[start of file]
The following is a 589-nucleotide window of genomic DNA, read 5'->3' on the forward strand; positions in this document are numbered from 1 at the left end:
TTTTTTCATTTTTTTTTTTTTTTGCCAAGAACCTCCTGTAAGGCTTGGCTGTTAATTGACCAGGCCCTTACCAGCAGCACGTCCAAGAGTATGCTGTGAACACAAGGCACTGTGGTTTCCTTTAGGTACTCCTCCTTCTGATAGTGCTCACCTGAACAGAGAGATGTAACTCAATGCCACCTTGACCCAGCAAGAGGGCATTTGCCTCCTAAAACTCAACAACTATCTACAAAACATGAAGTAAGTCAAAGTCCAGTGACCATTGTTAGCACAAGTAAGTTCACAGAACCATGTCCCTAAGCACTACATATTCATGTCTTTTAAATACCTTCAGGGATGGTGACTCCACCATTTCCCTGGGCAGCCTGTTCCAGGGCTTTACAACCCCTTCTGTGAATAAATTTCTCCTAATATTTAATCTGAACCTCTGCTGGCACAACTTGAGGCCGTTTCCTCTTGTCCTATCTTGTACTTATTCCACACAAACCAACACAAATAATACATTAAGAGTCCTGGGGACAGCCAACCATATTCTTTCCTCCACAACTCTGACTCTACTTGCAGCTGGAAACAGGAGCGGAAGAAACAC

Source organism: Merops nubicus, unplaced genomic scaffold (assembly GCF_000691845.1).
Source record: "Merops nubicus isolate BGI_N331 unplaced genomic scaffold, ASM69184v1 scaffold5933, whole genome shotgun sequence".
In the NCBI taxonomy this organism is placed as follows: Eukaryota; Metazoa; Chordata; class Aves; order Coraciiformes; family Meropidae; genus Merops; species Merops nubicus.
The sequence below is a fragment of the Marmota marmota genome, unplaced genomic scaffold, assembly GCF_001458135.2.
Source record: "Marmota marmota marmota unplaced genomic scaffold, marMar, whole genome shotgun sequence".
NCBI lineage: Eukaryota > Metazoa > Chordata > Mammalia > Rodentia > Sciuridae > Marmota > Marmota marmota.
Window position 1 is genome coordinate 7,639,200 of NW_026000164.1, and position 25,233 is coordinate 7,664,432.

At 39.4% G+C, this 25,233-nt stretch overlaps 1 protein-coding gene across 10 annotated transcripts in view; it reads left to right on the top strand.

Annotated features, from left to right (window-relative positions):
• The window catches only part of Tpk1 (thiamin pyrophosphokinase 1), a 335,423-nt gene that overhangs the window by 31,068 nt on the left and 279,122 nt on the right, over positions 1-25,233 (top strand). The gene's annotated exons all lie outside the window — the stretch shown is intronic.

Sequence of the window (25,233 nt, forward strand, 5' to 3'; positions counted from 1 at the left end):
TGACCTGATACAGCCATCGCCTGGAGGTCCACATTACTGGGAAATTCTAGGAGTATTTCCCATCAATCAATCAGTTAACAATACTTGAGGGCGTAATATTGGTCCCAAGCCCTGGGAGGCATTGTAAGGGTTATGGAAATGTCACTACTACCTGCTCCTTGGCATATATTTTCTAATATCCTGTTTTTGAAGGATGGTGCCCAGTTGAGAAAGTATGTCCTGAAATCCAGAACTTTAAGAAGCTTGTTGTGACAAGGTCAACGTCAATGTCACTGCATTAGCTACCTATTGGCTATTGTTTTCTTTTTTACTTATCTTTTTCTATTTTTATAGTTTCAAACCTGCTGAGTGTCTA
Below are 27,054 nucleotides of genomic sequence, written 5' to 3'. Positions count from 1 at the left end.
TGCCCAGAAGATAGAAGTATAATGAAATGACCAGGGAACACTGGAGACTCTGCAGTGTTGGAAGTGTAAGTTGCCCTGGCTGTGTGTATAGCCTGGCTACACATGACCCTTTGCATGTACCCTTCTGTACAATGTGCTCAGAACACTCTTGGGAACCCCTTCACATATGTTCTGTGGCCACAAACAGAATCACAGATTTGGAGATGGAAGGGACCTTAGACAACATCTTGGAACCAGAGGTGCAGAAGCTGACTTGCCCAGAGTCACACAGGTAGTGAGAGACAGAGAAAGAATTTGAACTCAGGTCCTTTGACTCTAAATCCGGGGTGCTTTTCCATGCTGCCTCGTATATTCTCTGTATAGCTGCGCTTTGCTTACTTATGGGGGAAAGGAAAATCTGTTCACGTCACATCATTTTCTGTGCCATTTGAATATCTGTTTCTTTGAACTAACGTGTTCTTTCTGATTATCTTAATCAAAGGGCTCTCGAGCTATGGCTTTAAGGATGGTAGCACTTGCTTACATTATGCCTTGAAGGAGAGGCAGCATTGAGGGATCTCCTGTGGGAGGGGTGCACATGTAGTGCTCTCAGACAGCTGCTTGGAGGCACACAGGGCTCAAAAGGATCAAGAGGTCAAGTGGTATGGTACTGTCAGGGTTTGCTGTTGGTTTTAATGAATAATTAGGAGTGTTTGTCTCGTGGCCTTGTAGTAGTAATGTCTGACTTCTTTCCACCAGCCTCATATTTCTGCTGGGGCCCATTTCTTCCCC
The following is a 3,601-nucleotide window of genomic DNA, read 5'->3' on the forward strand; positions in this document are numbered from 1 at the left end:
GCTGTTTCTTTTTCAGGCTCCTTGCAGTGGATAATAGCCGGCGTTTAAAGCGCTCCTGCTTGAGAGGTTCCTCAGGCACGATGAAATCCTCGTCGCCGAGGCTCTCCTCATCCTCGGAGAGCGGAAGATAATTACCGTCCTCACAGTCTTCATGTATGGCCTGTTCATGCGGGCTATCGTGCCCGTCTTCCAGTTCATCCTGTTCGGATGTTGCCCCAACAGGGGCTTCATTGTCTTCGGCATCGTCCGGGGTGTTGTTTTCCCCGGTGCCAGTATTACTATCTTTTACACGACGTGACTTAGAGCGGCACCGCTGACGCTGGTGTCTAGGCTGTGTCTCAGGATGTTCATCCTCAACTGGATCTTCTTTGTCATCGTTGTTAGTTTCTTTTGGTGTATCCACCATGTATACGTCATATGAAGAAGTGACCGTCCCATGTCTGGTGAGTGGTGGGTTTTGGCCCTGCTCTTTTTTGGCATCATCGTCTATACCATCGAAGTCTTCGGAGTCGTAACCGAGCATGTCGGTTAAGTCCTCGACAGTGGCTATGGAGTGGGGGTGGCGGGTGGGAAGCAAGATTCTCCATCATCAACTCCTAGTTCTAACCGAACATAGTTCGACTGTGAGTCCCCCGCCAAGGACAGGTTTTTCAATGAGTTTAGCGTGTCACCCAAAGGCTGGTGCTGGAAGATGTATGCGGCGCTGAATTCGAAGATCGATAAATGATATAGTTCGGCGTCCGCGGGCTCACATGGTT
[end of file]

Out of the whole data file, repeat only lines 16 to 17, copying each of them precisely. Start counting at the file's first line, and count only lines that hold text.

TGCCCAGAAGATAGAAGTATAATGAAATGACCAGGGAACACTGGAGACTCTGCAGTGTTGGAAGTGTAAGTTGCCCTGGCTGTGTGTATAGCCTGGCTACACATGACCCTTTGCATGTACCCTTCTGTACAATGTGCTCAGAACACTCTTGGGAACCCCTTCACATATGTTCTGTGGCCACAAACAGAATCACAGATTTGGAGATGGAAGGGACCTTAGACAACATCTTGGAACCAGAGGTGCAGAAGCTGACTTGCCCAGAGTCACACAGGTAGTGAGAGACAGAGAAAGAATTTGAACTCAGGTCCTTTGACTCTAAATCCGGGGTGCTTTTCCATGCTGCCTCGTATATTCTCTGTATAGCTGCGCTTTGCTTACTTATGGGGGAAAGGAAAATCTGTTCACGTCACATCATTTTCTGTGCCATTTGAATATCTGTTTCTTTGAACTAACGTGTTCTTTCTGATTATCTTAATCAAAGGGCTCTCGAGCTATGGCTTTAAGGATGGTAGCACTTGCTTACATTATGCCTTGAAGGAGAGGCAGCATTGAGGGATCTCCTGTGGGAGGGGTGCACATGTAGTGCTCTCAGACAGCTGCTTGGAGGCACACAGGGCTCAAAAGGATCAAGAGGTCAAGTGGTATGGTACTGTCAGGGTTTGCTGTTGGTTTTAATGAATAATTAGGAGTGTTTGTCTCGTGGCCTTGTAGTAGTAATGTCTGACTTCTTTCCACCAGCCTCATATTTCTGCTGGGGCCCATTTCTTCCCC
The following is a 3,601-nucleotide window of genomic DNA, read 5'->3' on the forward strand; positions in this document are numbered from 1 at the left end: